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Robert Mondavi, DDS
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15 followers
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See how implants are used to replace missing teeth:
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Over the years, researchers have found links between oral health and various other health-related issues. These findings were initially surprising to many of our patients. One of the most recent, seemingly unlikely, such discoveries connects gum disease to the hormonal changes seen throughout the lifespan of women.

For many years dental professionals suspected that their female patients experienced more oral problems throughout their lives than male patients in the same age ranges. Compounding the puzzling nature of this finding is the fact that overall, women tend to practice careful oral hygiene whereas men tend towards being lax with dental care.

After spending years examining data and chronicling the lives of test study patients, dental research experts discovered there is a high incidence of gingivitis (early stage gum disease) at every hormonal stage, or milestone, of a woman’s life.

• PUBERTY- The increase in numbers of females with gingivitis in this group connects to the rapid rise in hormones which change the overall condition of a patient’s mouth. These changes include increased sensitivity to brushing and swollen gums prone to bleeding.

• MENSTRUAL CYCLE- The symptoms are occurring in conjunction with a woman’s monthly menstrual cycle often vary considerably between patients. The most common evidence of gum disease at this time occurs several days before the onset of menstruation. The gums tend to be sore, swollen, red, and bleeding. At the end of the menstrual cycle, the dental problems tend to go away on their own.

• PREGNANCY- It stands to reason that at a time in a woman’s life marked by monumental changes, the hormones involved in pregnancy bring gingivitis, bleeding gums, dry mouth, and loose teeth. These symptoms usually go away after the baby is born.

• MENOPAUSE- While menopause brings a plethora of physiological and emotional changes to women, it also ushers in dry mouth, tender and dry gums, bad breath, and bleeding gums.

While there are no definitive remedies for the oral changes associated with hormonal swings, the best thing all women can do is to have regular dental check-ups and practice excellent oral hygiene. Visit to learn more.
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Lava crowns are one of the most aesthetically pleasing dental crowns available today. See how these crowns can improve your smile:
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With full mouth cosmetic crowns, you can get the smile of your dreams. See how:
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Staying up to date with cutting-edge advancements in dentistry is something that our dentists take very seriously. We also believe that sharing information and new findings with our patients can help them to enjoy excellent oral health.

Experts in the fields of cardiology and periodontology combined individual knowledge bases creating a joint report which demonstrates the link between oral and cardiac health. While historically some practitioners discount the connection, research shows the relationship between these two disorders.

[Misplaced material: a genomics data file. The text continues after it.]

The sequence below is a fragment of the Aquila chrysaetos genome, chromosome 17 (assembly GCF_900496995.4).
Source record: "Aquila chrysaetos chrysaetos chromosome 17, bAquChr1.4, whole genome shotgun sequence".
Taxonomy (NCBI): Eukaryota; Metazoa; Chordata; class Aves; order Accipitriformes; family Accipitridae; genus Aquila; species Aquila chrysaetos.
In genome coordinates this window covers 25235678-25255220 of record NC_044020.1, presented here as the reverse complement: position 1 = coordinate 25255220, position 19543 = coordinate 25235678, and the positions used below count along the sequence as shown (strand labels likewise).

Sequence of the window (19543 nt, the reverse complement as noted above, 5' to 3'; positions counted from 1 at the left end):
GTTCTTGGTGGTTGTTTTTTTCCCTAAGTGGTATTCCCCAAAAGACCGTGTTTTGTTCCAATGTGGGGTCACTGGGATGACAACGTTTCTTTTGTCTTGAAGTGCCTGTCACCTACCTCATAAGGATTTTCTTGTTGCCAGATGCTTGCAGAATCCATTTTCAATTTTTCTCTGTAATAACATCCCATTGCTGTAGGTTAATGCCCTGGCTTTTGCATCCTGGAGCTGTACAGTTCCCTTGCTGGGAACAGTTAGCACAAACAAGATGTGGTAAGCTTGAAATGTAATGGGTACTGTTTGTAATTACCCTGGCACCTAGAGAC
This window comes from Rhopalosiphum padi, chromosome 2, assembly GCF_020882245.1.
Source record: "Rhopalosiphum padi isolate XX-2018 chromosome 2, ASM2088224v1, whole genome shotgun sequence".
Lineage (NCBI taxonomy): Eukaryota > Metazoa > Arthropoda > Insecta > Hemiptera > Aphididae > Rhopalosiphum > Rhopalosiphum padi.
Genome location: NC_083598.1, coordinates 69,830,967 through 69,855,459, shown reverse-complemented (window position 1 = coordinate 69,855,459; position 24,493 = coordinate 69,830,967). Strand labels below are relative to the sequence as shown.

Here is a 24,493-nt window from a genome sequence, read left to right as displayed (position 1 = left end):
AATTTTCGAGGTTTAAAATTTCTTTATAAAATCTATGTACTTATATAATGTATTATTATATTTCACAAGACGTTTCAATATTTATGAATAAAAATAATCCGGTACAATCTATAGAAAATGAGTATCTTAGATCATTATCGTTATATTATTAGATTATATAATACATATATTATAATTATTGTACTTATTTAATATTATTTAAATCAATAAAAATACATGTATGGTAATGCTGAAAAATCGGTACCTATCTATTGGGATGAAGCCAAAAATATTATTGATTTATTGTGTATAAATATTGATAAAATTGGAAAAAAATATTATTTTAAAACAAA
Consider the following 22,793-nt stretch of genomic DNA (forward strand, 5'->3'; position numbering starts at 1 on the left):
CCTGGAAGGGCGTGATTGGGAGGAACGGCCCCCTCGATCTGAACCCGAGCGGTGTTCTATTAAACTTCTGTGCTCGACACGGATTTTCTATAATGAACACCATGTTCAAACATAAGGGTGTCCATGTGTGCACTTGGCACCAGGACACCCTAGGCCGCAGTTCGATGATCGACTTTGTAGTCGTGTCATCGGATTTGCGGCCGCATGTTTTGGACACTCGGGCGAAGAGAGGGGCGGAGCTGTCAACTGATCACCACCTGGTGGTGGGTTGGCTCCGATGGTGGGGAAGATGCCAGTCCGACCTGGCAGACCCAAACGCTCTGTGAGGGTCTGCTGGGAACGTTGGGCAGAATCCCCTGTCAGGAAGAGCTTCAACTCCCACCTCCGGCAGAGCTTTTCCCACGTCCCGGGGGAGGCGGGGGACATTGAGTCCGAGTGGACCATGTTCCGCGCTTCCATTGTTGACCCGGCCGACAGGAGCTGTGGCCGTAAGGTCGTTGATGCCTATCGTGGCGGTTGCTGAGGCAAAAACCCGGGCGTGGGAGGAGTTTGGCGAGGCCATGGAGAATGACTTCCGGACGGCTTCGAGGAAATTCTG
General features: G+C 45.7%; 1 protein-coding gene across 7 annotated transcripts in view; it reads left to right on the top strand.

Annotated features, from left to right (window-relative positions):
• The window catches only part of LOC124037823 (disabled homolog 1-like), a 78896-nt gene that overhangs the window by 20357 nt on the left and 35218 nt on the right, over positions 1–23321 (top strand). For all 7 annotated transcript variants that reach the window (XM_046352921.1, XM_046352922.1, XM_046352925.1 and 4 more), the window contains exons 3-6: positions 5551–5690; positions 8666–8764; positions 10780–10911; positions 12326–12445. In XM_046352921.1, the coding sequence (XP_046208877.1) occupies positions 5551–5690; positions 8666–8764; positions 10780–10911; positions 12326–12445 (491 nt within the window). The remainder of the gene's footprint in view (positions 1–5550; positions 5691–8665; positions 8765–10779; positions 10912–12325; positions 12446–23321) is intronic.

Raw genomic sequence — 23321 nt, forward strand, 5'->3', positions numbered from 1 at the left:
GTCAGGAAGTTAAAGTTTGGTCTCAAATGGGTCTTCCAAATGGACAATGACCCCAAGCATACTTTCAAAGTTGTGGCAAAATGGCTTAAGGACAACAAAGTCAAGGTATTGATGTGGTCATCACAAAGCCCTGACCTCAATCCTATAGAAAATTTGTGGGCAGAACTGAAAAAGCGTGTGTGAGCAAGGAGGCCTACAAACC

LINKS BETWEEN PERIODONTAL AND CARDIAC DISEASE

• A significant connection exists between gum disease and coronary artery disease. Studies show that gum disease exposes the risk of problems with blood vessels, in general. Those with gum disease also had issues with oxygen delivery to the brain. Insufficient blood delivery to your brain often leads to a stroke. Research shows that people with fewer teeth and a higher rate of gum disease have a higher incidence of stroke. Additionally, studies noted that patients with peripheral artery disease frequently have gum disease; both disorders feature inflammation as a central component.

• Patients who exhibit moderate to severe gum disease have higher levels of C-reactive protein, which rises throughout the body when inflammation is present. C-reactive protein is commonly used to diagnose a person’s risk of heart attack.

• Periodontitis and cardiac illnesses share more than one connection. Those patients with gum disease have a 53 percent greater chance of having a heart attack than those with healthy gums. This happens because once bacteria associated with periodontal disease enter the bloodstream, they cycle throughout the body and return to the heart where damage occurs.

• Though not as prevalent as the other cardiac maladies, endocarditis also is strongly associated with gum disease and tooth decay. Endocarditis is a cardiac disease where your heart’s inner lining (the endocardium) is inflamed. This inflammation comes from bacterial infections which travel through the body via the bloodstream. Even though endocarditis is relatively uncommon, its effects can be fatal. While there are several entry points for bacteria which cause the lining inflammation, poor oral hygiene and gum disease are among the most common factors leading to endocarditis.

We believe it is necessary for you to be aware of potential health risks; poor oral care effects more than your smile. If you have questions, please reach out to our office, and our dentist will gladly discuss them with you. Learn more at
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"Thank you the entire staff! They really made this rather "unpleasant" experience much more pleasant! Thanks to them my teeth are back to being perfect." Rashi J.
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